Queer Theology - A Brief Overview

After spending nearly 20 years in churches that preached a Bible message which insisted I must become straight and masculine in order to please God, I had to take matters into my own hands and discover for myself meaning from the scriptures.

I consider Queer Theology as falling into two distinct types— defensive theology and affirming theology. It is easy to get caught up in the first. When people use the Bible to attack us and malign us, then we feel we must defend ourselves. Opponents of LGBTQ people typically draw from a handful of no more than six short passages taken out of context in order to condemn us. Much Queer Theology has been designed to counteract these arguments.

Probably the two biggest verses used against gays, lesbians, and bisexuals who pursue same- gender love, are the story of Sodom in Genesis 19, and the opening statements attributed to Paul in Romans chapter one. One of the tools LGBTQ theologians use is simply to look at the passages in context.

Of course we must recognise that there are multiple ways to interpret a Bible story. We need to go with open hands and not cling to any single interpretation when others are possible. Even this open-handed approach is queer to me (in the broader sense of the word). It is also very Jewish, drawing from the Rabbinical tradition of multiple interpretations. Compare this to the rigid mono-interpretations that get handed down from the Church in Christian traditions, and which leave no room for questions or alternative readings.

While a lot of time has been spent on defensive theology, I find it far more interesting to engage in Affirming Theology. Lots of folks have scoured the Bible in search of gay and lesbian characters. Some talk about David and Jonathon as being gay lovers. I admit at times that the speculation on who might be same-gender loving Bible buddies grows thin as we stretch stories to fit into our modern understandings of sexual orientation.

I have had the most success when I have looked at the bodies and behaviors of Bible characters in terms of gender and gender differences. The Bible has many gender and sexual minorities clearly drawn; we need not speculate. For one, there are many stories of eunuchs. These castrated males typically do not experience male puberty, so they maintain their high voices and do not develop the body hair, facial hair, and muscles that come with testosterone. Often they are presented as single and childless, perhaps the queerest identity of them all for an adult male in the ancient world.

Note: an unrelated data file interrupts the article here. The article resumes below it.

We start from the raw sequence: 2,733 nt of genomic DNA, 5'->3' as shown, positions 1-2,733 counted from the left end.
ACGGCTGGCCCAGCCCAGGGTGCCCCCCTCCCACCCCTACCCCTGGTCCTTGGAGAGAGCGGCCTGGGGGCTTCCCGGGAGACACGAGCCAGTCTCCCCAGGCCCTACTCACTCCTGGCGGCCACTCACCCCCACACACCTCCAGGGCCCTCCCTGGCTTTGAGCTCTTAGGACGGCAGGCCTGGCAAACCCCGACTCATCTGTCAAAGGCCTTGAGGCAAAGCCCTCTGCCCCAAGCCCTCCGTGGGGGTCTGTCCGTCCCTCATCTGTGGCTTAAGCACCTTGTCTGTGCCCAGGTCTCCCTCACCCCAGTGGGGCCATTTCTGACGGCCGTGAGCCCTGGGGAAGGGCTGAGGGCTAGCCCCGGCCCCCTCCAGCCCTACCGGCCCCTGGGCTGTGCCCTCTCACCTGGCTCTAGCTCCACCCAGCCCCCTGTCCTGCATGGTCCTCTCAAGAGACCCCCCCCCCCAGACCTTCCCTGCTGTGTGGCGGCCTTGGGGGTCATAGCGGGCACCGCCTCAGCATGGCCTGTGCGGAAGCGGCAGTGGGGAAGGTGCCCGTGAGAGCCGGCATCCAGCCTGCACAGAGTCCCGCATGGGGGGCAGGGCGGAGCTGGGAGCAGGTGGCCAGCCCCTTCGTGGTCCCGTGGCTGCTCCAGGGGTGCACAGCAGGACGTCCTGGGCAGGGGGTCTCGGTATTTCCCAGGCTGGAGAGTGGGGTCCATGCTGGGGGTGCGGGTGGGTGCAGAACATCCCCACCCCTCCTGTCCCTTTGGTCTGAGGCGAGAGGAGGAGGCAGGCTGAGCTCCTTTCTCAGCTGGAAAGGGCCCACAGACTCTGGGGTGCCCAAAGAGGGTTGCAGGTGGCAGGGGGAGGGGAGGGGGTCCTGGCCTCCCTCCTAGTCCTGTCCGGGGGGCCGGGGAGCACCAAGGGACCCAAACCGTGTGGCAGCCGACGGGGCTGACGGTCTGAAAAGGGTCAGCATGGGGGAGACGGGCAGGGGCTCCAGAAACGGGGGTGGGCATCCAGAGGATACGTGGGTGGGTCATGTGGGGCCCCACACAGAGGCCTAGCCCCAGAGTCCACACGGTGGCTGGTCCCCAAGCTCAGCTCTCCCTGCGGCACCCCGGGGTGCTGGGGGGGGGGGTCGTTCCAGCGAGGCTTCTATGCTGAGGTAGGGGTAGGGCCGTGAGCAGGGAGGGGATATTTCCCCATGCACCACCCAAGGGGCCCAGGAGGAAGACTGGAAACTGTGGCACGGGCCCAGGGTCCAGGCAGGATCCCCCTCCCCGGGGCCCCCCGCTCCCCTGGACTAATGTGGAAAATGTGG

Just visit the Book of Esther to see 12 different eunuchs running the court and propelling the plot forward. Simply telling the story of Esther so that it is eunuch-Inclusive re-focusses it so that we see the gender and sexual minorities already highlighted in the text.

Many sermons have been preached about the Ethiopian eunuch in Acts 8- usually with the focus on Jesus or Phillip, but rarely on the eunuch and the eunuch’s body and life experiences. It is extraordinary that the first baptism of the early church is of a Black, African, surgically-altered, gender-variant, rich, literate court official, who is also a person of faith. Look at the intersections in this one person: they reveal a radically open church which makes room for all sorts of bodies and people.

Many people do not realise that there is another Ethiopian eunuch in the Bible- in Jeremiah 38. What is stunning about this story is that we see an outsider in the court of Israel, an Ethiopian who is also a gender and sexual minority. Unlike the character in Acts 8, this one has a name, Ebed Melech, and this one does the saving. Ebed Melech rescues the prophet Jeremiah from a deep hole of a prison cell.

In addition to eunuchs, we can find gender outlaws in the Biblethose people who do not fit into traditional gender roles or presentations. Among these are Deborah in Judges 4 and 5 and the curious character of the “man carrying a pitcher of water,” an act typically reserved for women and children. This nameless man appears in Mark 14:13, Luke 22:10, and is referenced in Matthew 16:18 as “a certain man” without the detail of the unconventional behaviour of water carrying.

Perhaps for me the most moving story of gender variance in a Bible story is the narrative that includes Jacob, Esau, and Joseph. Such a moving tale, especially when you dig into the Hebrew language and discover that the Coat of Many Colours Jacob gives to Joseph is the same word for the dress Tamar wears in 2 Samuel 13. Both garments get destroyed, both characters come from large blended families, and both experience violence at the hands of brothers. If we read the story of Joseph as one where the character wears a transgressive female garment, how does this change the story?

For me, Queer Theology requires going to the text with imagination- not to make stuff up, but rather to see what is already hidden right in front of our eyes. We have been trained to look away from gender and sexual minorities in the world and in the text. The job of the theologian is to look deeper.

For further reading see the Gender and Sexuality reading list.

Peterson is a 'quirky queer Quaker' playwright, performance artist, Bible scholar, blogger, and activist.

 

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Resource type: 
Reflections and Stories
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Gender and Sexuality